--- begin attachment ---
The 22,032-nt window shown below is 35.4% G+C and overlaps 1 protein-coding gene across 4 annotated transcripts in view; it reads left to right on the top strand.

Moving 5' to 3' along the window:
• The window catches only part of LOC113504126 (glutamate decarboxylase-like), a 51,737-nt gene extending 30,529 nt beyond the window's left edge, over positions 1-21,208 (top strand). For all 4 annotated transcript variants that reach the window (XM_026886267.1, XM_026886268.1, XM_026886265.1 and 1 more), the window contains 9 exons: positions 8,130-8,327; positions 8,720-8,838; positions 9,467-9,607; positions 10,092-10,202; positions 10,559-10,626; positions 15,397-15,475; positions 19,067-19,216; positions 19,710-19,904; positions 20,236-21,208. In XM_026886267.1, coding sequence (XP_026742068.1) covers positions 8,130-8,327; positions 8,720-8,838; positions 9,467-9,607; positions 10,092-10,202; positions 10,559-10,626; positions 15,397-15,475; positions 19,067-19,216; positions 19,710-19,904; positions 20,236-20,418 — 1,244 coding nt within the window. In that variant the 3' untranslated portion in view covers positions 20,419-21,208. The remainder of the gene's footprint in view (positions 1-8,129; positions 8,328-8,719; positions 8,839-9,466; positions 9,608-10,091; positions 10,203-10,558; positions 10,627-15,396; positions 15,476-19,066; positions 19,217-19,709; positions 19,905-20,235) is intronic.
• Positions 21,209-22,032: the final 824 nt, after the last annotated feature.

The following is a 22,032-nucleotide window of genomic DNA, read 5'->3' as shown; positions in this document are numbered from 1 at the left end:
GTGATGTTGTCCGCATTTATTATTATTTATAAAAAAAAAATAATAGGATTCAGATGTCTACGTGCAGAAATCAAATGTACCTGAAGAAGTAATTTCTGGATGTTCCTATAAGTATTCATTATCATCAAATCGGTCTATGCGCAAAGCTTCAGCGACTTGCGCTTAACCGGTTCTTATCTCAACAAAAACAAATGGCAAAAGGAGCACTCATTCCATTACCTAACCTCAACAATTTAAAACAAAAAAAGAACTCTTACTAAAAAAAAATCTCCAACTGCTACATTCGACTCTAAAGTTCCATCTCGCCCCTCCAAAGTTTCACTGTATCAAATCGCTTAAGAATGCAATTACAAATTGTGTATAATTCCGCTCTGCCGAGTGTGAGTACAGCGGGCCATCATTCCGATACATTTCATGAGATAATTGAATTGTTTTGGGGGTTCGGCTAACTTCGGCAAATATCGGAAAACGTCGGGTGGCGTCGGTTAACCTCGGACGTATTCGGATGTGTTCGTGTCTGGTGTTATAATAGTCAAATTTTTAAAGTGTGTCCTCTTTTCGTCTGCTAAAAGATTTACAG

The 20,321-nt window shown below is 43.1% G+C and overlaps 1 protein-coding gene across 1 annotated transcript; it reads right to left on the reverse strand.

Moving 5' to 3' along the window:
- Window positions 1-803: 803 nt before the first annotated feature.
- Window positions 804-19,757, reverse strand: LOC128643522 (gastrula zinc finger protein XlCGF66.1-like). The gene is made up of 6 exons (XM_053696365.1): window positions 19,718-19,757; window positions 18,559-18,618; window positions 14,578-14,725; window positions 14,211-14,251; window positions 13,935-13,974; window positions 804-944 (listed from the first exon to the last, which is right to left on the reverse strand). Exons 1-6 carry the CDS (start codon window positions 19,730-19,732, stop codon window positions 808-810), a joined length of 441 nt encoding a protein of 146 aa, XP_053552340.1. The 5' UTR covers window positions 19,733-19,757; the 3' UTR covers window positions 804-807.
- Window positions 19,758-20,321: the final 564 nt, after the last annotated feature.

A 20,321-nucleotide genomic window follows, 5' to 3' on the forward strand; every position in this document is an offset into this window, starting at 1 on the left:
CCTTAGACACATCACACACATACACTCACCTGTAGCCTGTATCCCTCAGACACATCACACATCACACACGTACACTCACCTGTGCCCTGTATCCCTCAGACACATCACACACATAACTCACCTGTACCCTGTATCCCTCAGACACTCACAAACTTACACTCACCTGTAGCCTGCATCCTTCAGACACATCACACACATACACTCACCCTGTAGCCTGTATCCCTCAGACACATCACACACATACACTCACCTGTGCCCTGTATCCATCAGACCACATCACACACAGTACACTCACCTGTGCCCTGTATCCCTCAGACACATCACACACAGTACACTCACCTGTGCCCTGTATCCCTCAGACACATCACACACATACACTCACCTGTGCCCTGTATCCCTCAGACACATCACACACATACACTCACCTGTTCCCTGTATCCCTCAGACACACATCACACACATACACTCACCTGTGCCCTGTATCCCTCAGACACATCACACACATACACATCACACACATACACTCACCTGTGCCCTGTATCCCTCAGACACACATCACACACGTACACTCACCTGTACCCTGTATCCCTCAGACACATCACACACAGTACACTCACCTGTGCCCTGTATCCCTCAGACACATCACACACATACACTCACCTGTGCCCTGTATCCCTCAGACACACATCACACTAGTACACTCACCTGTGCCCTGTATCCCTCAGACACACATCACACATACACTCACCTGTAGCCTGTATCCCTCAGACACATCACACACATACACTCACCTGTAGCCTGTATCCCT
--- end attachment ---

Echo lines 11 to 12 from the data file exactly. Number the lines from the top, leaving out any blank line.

- Window positions 19,758-20,321: the final 564 nt, after the last annotated feature.

A 20,321-nucleotide genomic window follows, 5' to 3' on the forward strand; every position in this document is an offset into this window, starting at 1 on the left: